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Mineral de Pozos

Mineral de Pozos, located about 45 minutes from San Miguel de Allende, is a is a recently revived but still sleepy relic of Mexico’s past. Pozos is best known for its silver-mining heyday and the 100 years of abandonment that followed the bust. Today, it has a population of only a few thousand people with just a handful of businesses but it is gradually opening to tourism. It’s beautiful and strange, magical and spooky.

Pozos was originally a Chichimeca Indian settlement. Spanish Jesuits arrived in the 1500s and realized the area was rich in precious metals. They built the first mines and introduced European extraction methods before they were expelled in the mid-1700s. The town continued to grow thanks to silver & gold mining. Around 1890, the town enjoyed a mining boom and the population peaked around 70,000. By then, Pozos was the most important mining town in the state of Guanajuato.

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By 1910 – the year of Mexico’s revolution – boom had turned to bust, and Pozos slowly slipped into ruin. Old mines and the town itself were left to crumble for almost a century before Pozos’ most recent revival began – now there are a few hotels, art galleries, a luxurious spa, and a few places to eat.

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Some of the more popular ruins to visit include the largest, most productive of Pozos’ mines – Cinco Señores – as well as the San Rafael mine, the ex-hacienda El Triángulo, and the oldest mine in Pozos – Santa Brígida.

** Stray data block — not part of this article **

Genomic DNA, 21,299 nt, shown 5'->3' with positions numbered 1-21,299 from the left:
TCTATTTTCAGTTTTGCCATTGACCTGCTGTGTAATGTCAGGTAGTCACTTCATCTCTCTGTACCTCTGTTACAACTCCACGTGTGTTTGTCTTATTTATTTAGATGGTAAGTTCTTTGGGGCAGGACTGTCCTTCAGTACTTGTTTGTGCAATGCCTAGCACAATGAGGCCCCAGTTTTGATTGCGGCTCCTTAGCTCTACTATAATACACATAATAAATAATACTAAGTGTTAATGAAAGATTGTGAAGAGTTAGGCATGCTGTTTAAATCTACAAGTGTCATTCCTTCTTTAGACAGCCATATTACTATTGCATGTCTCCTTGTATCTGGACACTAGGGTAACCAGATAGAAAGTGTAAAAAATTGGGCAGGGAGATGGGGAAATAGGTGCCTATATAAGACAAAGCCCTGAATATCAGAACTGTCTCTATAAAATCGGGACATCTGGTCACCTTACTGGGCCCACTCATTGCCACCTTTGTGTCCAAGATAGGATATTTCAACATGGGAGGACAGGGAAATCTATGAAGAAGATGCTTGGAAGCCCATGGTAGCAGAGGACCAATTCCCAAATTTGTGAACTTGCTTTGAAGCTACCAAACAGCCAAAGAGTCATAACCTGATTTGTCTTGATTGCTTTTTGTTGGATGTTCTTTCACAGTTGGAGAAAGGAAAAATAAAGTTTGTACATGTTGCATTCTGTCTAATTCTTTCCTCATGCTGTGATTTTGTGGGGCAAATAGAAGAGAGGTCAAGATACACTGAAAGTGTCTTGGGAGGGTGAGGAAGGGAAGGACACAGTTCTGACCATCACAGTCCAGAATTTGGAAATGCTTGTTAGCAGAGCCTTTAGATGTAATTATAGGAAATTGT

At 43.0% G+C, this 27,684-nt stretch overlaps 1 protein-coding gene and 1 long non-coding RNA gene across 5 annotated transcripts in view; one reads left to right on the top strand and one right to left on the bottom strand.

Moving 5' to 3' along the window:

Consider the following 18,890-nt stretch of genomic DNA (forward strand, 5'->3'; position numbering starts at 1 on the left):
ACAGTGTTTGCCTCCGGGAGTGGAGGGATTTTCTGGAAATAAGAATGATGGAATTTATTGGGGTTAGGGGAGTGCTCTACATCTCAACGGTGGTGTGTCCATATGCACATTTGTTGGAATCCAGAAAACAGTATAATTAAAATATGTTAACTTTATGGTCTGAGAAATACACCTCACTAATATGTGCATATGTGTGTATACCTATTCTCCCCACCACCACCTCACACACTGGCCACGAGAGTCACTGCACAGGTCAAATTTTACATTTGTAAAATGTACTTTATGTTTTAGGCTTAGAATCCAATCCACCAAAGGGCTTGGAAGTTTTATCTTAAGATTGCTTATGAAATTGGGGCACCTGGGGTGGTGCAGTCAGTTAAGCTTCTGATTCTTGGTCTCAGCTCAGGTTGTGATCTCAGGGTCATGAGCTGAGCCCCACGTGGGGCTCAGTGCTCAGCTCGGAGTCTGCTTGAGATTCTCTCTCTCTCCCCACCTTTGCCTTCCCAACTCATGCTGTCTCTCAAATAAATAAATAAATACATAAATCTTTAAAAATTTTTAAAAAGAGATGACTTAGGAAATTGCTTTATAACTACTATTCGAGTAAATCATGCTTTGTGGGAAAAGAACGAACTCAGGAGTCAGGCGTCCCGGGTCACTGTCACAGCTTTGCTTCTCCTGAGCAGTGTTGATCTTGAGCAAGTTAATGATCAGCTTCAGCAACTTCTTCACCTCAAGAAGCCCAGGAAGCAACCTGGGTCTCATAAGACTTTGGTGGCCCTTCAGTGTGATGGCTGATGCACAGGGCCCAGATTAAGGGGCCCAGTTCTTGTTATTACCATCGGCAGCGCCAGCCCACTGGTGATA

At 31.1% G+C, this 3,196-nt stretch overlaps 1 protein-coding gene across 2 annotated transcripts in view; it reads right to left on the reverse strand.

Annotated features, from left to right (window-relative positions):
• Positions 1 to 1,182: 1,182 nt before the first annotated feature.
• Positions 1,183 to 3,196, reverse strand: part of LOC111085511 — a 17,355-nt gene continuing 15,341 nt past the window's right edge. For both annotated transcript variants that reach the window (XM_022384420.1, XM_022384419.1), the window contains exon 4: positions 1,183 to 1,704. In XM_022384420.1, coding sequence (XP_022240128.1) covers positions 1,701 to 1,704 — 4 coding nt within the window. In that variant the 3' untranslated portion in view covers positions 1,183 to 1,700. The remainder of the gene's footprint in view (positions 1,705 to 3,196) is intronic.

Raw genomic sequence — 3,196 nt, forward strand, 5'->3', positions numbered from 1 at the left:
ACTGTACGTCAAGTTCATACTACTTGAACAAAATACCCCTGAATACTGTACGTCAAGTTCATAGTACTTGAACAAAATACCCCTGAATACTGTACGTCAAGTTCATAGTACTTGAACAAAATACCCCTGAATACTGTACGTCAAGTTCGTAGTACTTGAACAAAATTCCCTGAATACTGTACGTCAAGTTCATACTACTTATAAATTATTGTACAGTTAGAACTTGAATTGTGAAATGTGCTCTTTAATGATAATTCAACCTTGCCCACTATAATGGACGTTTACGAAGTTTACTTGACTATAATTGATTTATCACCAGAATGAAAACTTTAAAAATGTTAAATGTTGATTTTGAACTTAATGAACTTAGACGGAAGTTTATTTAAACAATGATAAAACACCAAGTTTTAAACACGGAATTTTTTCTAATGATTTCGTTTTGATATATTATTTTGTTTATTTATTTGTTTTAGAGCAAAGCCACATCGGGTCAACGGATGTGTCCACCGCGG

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The Jesuits built Santa Brígida’s furnaces, known as chacuacos, and their three chimneys in 1595, along with the rest of the mining operation. The furnaces were used to melt silver using quicksilver and mercury. The mine later passed into other hands and then, as the quantity of precious materials extracted dwindled, the mine eventually closed, as did the town for a while.

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Mining equipment was primitive and the miners would rappel in and out carrying heavy payloads in hopes of extracting small amounts of precious metals; many lost their lives working in these mines. Back in the day, the San Rafael mine experienced a tunnel collapse after heavy rains that claimed the lives of fifty men. Tragic stories like this one, coupled with a native population susceptible to superstition, have given rise to many a ghost tale – their souls are thought to haunt the mines to this day.

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On our last visit, we learned that this long corridor at the Santa Brígida mine served to funnel air into the mine below – cooling it and guiding it down into the tunnels.

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If you’re in Pozos, you might also stop by PizzanChelas for pizza and micheladas (a beer-based cocktail with hot sauce, worcestershire sauce, chamoy, clamato juice, and sometimes fruit juice).

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Mittie once performed at PizzanChelas with her gypsy jazz group, the Belly Stringers. It was a fantastic weekend.

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Pozos makes a great day trip from San Miguel de Allende. We drive there regularly to check out the ruins and to hike Pozos’ rugged landscapes.

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